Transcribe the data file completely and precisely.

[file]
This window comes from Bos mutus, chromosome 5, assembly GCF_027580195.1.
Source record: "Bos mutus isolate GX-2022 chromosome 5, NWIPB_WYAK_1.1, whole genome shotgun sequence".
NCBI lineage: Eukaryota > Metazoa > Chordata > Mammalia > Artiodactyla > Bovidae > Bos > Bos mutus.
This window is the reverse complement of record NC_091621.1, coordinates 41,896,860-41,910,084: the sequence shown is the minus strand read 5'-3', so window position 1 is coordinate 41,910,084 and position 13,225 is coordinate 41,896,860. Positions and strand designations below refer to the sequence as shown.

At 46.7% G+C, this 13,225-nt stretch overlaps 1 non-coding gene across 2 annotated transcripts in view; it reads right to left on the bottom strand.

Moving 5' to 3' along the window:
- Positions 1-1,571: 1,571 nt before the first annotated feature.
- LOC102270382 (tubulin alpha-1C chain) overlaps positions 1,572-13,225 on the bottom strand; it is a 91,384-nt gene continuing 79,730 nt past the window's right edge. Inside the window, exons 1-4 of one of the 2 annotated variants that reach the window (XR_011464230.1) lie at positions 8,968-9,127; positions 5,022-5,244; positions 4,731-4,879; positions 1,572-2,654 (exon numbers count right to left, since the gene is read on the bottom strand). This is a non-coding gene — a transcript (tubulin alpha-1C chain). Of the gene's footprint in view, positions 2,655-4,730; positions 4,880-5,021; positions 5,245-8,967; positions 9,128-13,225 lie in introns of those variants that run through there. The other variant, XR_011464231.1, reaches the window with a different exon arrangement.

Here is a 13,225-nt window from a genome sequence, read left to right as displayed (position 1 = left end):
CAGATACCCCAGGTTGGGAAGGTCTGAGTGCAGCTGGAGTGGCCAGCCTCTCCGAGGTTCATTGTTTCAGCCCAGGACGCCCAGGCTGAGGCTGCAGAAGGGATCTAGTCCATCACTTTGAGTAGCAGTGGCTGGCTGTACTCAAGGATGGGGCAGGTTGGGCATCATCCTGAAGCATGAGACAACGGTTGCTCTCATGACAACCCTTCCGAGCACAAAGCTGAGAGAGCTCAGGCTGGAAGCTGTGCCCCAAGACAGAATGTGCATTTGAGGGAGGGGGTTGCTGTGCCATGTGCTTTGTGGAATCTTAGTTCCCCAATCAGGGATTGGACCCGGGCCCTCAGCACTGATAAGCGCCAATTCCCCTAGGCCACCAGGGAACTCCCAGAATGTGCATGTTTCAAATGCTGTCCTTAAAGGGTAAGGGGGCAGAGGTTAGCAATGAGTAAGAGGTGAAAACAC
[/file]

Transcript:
This window comes from Bos mutus, chromosome 5, assembly GCF_027580195.1.
Source record: "Bos mutus isolate GX-2022 chromosome 5, NWIPB_WYAK_1.1, whole genome shotgun sequence".
NCBI lineage: Eukaryota > Metazoa > Chordata > Mammalia > Artiodactyla > Bovidae > Bos > Bos mutus.
This window is the reverse complement of record NC_091621.1, coordinates 41,896,860-41,910,084: the sequence shown is the minus strand read 5'-3', so window position 1 is coordinate 41,910,084 and position 13,225 is coordinate 41,896,860. Positions and strand designations below refer to the sequence as shown.

At 46.7% G+C, this 13,225-nt stretch overlaps 1 non-coding gene across 2 annotated transcripts in view; it reads right to left on the bottom strand.

Moving 5' to 3' along the window:
- Positions 1-1,571: 1,571 nt before the first annotated feature.
- LOC102270382 (tubulin alpha-1C chain) overlaps positions 1,572-13,225 on the bottom strand; it is a 91,384-nt gene continuing 79,730 nt past the window's right edge. Inside the window, exons 1-4 of one of the 2 annotated variants that reach the window (XR_011464230.1) lie at positions 8,968-9,127; positions 5,022-5,244; positions 4,731-4,879; positions 1,572-2,654 (exon numbers count right to left, since the gene is read on the bottom strand). This is a non-coding gene — a transcript (tubulin alpha-1C chain). Of the gene's footprint in view, positions 2,655-4,730; positions 4,880-5,021; positions 5,245-8,967; positions 9,128-13,225 lie in introns of those variants that run through there. The other variant, XR_011464231.1, reaches the window with a different exon arrangement.

Here is a 13,225-nt window from a genome sequence, read left to right as displayed (position 1 = left end):
CAGATACCCCAGGTTGGGAAGGTCTGAGTGCAGCTGGAGTGGCCAGCCTCTCCGAGGTTCATTGTTTCAGCCCAGGACGCCCAGGCTGAGGCTGCAGAAGGGATCTAGTCCATCACTTTGAGTAGCAGTGGCTGGCTGTACTCAAGGATGGGGCAGGTTGGGCATCATCCTGAAGCATGAGACAACGGTTGCTCTCATGACAACCCTTCCGAGCACAAAGCTGAGAGAGCTCAGGCTGGAAGCTGTGCCCCAAGACAGAATGTGCATTTGAGGGAGGGGGTTGCTGTGCCATGTGCTTTGTGGAATCTTAGTTCCCCAATCAGGGATTGGACCCGGGCCCTCAGCACTGATAAGCGCCAATTCCCCTAGGCCACCAGGGAACTCCCAGAATGTGCATGTTTCAAATGCTGTCCTTAAAGGGTAAGGGGGCAGAGGTTAGCAATGAGTAAGAGGTGAAAACAC